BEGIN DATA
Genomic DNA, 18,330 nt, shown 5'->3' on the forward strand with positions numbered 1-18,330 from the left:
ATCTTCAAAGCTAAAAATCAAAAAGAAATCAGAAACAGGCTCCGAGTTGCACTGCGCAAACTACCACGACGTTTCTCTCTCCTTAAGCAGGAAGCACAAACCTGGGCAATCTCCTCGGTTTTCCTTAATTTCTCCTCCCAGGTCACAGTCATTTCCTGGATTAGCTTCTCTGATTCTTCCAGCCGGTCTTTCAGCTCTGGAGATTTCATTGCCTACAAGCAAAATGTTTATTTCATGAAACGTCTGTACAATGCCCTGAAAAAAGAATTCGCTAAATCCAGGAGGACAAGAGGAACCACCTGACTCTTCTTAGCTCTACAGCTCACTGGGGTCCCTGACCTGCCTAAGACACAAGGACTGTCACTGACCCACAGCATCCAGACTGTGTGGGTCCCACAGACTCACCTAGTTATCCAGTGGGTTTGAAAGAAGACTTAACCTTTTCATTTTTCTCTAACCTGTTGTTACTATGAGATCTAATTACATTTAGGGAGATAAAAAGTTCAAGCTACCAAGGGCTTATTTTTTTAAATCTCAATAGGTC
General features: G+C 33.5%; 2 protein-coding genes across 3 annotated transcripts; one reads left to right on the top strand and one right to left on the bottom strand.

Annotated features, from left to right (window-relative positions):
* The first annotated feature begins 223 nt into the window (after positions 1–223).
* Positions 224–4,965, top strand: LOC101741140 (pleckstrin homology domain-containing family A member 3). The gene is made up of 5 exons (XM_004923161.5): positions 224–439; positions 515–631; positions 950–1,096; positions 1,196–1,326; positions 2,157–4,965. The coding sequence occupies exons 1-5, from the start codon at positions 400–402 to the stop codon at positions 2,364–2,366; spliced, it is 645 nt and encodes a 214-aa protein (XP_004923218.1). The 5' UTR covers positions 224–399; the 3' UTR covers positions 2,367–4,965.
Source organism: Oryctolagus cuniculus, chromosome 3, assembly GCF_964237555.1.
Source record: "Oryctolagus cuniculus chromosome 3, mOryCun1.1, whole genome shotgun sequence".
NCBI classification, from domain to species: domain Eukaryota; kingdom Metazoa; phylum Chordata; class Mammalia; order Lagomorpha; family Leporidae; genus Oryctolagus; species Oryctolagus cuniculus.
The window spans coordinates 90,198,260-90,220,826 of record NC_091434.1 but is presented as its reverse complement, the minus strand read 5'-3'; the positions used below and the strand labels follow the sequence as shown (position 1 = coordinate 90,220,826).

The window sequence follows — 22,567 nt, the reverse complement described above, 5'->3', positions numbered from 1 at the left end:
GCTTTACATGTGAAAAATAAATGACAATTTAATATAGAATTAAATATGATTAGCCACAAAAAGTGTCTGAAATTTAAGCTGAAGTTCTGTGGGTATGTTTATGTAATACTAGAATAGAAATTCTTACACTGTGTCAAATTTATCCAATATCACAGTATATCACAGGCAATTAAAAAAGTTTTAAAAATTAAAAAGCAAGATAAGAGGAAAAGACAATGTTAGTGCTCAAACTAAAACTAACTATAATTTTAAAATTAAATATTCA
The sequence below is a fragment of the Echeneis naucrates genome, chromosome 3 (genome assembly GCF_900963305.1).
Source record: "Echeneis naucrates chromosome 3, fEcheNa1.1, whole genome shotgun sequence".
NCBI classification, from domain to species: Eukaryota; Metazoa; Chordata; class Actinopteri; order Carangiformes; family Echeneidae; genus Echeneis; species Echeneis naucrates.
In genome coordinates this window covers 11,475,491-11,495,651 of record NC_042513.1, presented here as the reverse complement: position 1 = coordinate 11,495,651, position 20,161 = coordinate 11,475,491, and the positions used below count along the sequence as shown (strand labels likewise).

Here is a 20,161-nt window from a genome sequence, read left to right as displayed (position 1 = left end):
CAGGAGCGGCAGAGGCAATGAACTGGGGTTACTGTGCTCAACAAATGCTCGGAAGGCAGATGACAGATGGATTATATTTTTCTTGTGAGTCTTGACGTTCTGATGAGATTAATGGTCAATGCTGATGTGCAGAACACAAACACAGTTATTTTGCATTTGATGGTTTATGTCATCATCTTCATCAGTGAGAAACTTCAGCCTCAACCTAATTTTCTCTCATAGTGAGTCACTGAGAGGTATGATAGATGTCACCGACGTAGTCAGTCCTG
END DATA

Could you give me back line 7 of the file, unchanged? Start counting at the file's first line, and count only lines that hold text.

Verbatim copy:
Source organism: Oryctolagus cuniculus, chromosome 3, assembly GCF_964237555.1.